Alphabets for Everyone

What prompted this post? Dinner. I've finally mastered homemade chicken soup, and the secret is alphabet noodles. Junior is so busy finding letters and numbers in his soup that the meal that he complained was "boring" minutes before dinner disappears with astonishing speed. This post details some of the funner ways I've found to reinforce alphabet learning.

If you thought alphabet noodles just came in canned soup, check your supermarket shelves. Dried pasta alphabets weren't available at my small local supermarket, but the larger multistate chain's pasta section contained small boxes of Ronzoni alphabet noodles. If you can't find them at all, try an online grocer (also handy for whole wheat and gluten free varieties).



Refrigerator letters have freaked me out ever since I read Stephen King's Bag of Bones--but I love them anyway as a teaching tool. Thankfully, supernatural forces haven't yet spelled anything out on our fridge, but every time a group of kids comes over, names and short sentences appear. We have the classic multicolored magnetic alphabet, but hosts a DIY tutorial for neutral kitchen magnets. features a nice video tutorial for making homemade magnets--helpful for walking small fry who can't read yet through the steps. Techie family?'s many tutorials include one for making refrigerator magnets from old keyboard parts.

Once your children know the basic shapes of the letters, the shapes start popping up in unexpected places. I introduced Junior to the concept of "found" letters and numbers last year, and they've been a huge hit. Here's our latest.

The New York Institute of Photography's site  showcases another truly lovely example  if you're interested in this idea.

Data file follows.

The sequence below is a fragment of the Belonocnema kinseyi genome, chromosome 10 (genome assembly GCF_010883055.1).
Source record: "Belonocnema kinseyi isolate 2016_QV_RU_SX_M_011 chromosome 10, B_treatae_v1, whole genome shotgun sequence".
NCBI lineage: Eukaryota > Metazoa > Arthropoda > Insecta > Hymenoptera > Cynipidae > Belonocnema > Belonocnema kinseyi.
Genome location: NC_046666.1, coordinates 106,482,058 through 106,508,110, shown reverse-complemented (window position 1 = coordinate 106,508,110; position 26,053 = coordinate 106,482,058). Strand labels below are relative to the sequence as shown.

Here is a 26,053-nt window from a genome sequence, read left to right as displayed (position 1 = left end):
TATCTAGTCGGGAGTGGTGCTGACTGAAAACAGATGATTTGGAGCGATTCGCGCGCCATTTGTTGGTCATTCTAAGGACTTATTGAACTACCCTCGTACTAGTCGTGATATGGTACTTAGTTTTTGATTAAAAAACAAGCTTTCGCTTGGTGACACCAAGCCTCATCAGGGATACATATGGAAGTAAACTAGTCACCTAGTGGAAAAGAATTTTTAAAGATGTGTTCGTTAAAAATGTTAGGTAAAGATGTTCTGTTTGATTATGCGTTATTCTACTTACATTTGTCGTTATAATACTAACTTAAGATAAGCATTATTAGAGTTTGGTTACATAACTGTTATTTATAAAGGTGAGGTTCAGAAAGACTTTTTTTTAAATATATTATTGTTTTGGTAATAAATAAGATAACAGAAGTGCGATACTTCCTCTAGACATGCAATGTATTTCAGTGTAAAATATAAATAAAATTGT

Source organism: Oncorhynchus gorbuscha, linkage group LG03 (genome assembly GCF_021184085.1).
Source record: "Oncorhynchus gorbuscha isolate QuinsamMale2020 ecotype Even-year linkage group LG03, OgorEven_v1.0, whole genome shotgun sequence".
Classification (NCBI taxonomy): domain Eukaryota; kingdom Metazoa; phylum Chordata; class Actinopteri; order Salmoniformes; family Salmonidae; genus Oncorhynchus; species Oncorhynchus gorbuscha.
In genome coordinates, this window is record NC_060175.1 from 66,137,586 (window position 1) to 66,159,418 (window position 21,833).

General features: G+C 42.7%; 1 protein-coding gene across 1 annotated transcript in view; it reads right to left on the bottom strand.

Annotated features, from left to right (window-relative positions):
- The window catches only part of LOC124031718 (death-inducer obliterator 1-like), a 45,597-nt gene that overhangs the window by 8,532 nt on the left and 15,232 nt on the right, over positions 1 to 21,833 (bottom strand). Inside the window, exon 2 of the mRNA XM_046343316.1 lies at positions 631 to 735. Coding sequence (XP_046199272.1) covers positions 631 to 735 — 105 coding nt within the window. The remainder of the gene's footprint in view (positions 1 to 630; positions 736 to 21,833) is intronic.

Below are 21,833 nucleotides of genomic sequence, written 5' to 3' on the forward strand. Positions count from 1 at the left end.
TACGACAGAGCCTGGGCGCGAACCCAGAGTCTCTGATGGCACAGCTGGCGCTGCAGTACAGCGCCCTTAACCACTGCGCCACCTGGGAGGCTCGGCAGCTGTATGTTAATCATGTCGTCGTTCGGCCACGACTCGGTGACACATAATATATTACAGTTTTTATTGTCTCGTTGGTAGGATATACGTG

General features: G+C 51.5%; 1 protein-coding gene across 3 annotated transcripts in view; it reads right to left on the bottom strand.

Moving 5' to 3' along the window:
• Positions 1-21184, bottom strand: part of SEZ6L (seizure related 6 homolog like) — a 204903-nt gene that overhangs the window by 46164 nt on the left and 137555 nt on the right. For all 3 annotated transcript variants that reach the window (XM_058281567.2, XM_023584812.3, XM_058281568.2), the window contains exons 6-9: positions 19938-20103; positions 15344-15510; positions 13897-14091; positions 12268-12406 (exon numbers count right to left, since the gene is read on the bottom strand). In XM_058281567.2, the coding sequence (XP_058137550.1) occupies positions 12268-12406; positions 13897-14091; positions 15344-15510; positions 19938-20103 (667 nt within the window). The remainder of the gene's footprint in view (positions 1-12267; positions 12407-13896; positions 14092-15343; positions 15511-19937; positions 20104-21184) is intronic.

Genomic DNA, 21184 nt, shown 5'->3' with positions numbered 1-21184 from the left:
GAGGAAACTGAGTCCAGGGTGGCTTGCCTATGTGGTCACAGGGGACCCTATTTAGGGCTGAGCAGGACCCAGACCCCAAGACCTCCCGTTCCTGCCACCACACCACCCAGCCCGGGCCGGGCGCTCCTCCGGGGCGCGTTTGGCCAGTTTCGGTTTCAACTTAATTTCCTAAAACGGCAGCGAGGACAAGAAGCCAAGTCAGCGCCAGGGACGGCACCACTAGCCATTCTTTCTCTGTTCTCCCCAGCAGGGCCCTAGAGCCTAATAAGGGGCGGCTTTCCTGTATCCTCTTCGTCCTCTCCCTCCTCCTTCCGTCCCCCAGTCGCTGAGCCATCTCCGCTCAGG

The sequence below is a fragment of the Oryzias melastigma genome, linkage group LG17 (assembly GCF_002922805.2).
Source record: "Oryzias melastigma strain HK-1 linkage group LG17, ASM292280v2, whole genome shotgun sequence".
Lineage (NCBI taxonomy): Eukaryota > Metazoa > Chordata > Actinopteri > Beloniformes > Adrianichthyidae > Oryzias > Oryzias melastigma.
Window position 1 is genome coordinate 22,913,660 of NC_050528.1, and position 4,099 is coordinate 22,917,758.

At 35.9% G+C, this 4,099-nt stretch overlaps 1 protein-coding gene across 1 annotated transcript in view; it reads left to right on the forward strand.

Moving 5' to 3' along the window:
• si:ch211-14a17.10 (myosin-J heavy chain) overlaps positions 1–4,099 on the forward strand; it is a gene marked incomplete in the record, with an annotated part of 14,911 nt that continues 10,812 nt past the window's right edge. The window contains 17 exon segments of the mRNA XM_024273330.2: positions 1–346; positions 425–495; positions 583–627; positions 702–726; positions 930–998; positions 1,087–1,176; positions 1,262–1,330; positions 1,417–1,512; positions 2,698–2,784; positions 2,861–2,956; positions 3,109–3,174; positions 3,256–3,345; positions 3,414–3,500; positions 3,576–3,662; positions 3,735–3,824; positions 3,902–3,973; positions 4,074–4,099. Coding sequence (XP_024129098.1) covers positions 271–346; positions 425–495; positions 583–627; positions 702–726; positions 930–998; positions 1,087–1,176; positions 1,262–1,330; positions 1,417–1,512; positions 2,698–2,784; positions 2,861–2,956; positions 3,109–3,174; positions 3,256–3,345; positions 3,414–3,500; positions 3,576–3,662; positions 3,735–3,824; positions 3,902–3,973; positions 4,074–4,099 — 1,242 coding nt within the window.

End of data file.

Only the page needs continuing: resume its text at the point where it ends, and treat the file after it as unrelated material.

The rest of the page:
The New York Institute of Photography's site showcases another truly lovely example if you're interested in this idea.

We only have two numbers and a letter (3, 6, and R) so far. When we eventually find the rest of the standard Western alphanumeric set, I plan on making a book--easy to do with any online photo developing site. I'll be proofreading it using one of my favorite mnemonics, the alphabet song.

I like Super Simple Songs' version of the alphabet song. The video's vocalist talks his way through the song first, then sings it to the melody, so that if you don't know the song you can easily learn the words.

The alphabet book that we like the best is Richard Scarry's ABC Word Book. It has a giant version of each letter on each two-page spread, and then lots of examples of the letter in use. I also like Grahame Base's Animalia and the various location-based ABC books, but I've come to realize that everyone has their own favorite (see below for some great lists). 

Andrea Dekker's blog goes further with a terrific gift idea for a preschooler--an alphabet book with pictures from the child's life

I'll leave you with this snippet from one of my favorite movies, Muppets From Space. How does Gonzo's family communicate with him from space? Yep, they're just as eccentric as he is. They don't bother with phones or email. They spell out messages using his breakfast cereal.